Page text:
Modal testing and analysis are vital applications for physical prototype testing. Homag has adopted testing its machine prototypes carefully looking into potential weak spots where vibration occurs and what causes them, and analyzing the overall functioning of the components to make sure they are performing in perfect condition. This process reduces the total production time of the machine to be released to the market and enables dynamic and flexible milling, cutting and fitting.
These modal testing and analysis applications, supported by Siemens, are also particularly useful in the design process, enabling design engineers to contribute to product improvement by early identification of the root cause of any problem. It is then easier to establish a reliable and sustainable design practice for next-generation products while identifying design weaknesses of the current approach. Modal testing and analysis bring invaluable contribution to seamless integration of data into structural dynamics simulation. All in all, this type of expertise delivered by Simcenter testing products and solutions made Homag shorten the loop between test and simulation, reducing the time otherwise invested in frontloading, testing the prototype and delivering the final product to the market.
Homag engineers were happy to find a comprehensive testing solution that is easy to use and enables an extensive range of functions and performance. The Simcenter SCADAS Mobile hardware and Simcenter Testlab software coupled with in-depth modal testing and analysis also offered the capability to create templates that allow re-use of the same procedures for repeated measurement.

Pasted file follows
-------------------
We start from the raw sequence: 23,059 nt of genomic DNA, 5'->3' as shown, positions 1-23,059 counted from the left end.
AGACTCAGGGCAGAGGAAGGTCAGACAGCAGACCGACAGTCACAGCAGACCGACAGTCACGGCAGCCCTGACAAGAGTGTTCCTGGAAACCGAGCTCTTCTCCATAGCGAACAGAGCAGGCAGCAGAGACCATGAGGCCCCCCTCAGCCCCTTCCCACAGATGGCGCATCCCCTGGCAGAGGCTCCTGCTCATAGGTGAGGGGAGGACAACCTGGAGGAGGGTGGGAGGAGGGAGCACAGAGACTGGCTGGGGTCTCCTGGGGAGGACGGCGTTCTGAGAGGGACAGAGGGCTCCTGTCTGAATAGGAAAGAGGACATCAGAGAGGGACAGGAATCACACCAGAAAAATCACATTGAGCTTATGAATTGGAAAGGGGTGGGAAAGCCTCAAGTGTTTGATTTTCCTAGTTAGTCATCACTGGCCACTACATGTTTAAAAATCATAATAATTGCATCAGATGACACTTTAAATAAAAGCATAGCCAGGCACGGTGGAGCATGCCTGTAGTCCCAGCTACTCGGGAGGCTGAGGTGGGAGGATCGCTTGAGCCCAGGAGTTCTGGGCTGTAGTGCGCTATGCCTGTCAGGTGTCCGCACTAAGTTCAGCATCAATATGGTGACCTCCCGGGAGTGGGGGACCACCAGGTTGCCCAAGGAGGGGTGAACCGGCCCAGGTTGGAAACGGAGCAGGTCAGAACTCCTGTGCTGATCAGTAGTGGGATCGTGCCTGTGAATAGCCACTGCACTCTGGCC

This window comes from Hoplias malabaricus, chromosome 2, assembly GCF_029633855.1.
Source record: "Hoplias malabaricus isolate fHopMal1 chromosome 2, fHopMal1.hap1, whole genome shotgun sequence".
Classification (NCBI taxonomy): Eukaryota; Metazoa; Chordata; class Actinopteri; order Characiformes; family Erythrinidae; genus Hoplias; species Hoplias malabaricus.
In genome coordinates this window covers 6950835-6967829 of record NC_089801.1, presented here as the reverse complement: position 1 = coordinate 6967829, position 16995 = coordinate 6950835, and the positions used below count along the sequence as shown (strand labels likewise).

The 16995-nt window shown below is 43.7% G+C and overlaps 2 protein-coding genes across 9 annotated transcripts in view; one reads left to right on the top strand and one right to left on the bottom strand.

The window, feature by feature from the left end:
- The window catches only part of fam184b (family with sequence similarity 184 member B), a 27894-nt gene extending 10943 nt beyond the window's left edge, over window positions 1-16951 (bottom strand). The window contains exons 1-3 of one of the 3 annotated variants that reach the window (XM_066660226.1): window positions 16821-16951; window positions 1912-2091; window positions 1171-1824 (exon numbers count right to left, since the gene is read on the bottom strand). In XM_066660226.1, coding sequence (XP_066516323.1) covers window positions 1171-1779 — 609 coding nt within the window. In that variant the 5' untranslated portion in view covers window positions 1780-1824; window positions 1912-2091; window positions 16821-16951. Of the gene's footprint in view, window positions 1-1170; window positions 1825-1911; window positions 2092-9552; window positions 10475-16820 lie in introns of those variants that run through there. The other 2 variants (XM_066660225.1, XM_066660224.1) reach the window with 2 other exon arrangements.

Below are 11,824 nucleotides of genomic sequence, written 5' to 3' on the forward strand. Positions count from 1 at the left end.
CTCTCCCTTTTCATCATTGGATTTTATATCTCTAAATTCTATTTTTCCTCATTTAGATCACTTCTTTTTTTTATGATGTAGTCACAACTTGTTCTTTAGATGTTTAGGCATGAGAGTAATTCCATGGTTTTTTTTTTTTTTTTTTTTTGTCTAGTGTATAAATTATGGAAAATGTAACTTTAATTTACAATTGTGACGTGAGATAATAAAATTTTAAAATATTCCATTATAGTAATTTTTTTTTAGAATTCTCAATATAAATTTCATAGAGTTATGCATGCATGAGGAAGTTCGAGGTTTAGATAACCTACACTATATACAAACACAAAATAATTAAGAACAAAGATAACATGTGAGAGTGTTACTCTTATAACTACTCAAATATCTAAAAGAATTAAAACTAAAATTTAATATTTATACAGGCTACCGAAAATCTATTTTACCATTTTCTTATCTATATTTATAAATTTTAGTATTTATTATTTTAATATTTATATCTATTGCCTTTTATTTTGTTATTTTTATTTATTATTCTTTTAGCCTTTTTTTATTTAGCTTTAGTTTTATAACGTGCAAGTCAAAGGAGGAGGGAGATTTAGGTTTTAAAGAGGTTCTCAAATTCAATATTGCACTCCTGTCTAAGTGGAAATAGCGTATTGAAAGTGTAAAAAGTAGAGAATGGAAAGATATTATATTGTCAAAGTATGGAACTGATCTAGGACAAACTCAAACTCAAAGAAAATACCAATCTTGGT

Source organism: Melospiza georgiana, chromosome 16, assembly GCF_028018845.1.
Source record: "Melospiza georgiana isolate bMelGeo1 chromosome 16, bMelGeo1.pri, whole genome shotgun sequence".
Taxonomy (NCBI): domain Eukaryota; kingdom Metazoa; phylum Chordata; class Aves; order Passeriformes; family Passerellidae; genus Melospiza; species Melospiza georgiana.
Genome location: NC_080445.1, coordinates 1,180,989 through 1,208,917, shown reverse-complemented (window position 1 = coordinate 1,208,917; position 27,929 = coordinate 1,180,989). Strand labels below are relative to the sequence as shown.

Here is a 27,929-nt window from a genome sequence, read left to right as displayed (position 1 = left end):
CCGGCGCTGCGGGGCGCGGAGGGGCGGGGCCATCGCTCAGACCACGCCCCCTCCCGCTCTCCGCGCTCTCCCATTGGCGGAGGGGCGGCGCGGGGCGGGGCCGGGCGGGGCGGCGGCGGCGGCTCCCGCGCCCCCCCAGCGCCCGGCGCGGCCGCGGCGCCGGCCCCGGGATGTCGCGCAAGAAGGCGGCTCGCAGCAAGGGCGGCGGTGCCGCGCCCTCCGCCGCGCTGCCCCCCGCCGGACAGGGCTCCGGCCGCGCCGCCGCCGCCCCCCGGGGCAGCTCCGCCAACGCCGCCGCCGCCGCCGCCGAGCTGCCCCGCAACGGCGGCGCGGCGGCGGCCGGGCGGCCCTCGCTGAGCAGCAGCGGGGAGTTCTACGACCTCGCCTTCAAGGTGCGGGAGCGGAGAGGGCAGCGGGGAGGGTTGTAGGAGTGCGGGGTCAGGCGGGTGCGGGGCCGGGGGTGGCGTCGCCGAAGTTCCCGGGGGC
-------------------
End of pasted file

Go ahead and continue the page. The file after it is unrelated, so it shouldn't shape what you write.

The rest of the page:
“We are a pioneer in wood processing,” says Rolf Hofbauer, calculation engineer (CAE analyst) in the Basic R&D Calculation and Simulation department at Homag.
“As we prepare to embrace Industry 4.0, move away from mass production and dive deeper into tailor-made solutions for specific applications, we work hard to detect potential errors and correct them at the source. We also know that to achieve our goals, we need good partners and good solutions, and Siemens Digital Industries Software delivered the right ones for us. The modal analysis and testing they skilfully provided was a huge benefit for us and our customers. In our industry, this translated into processing wood and wood materials efficiently, economically and with a high degree of precision.”
Homag believes that the interaction of measurement, simulation and product development will become even more important in the future. In this context, the company appreciates that the Simcenter testing solutions will continue to bring a tremendous contribution by helping to reduce costs and time and boost production.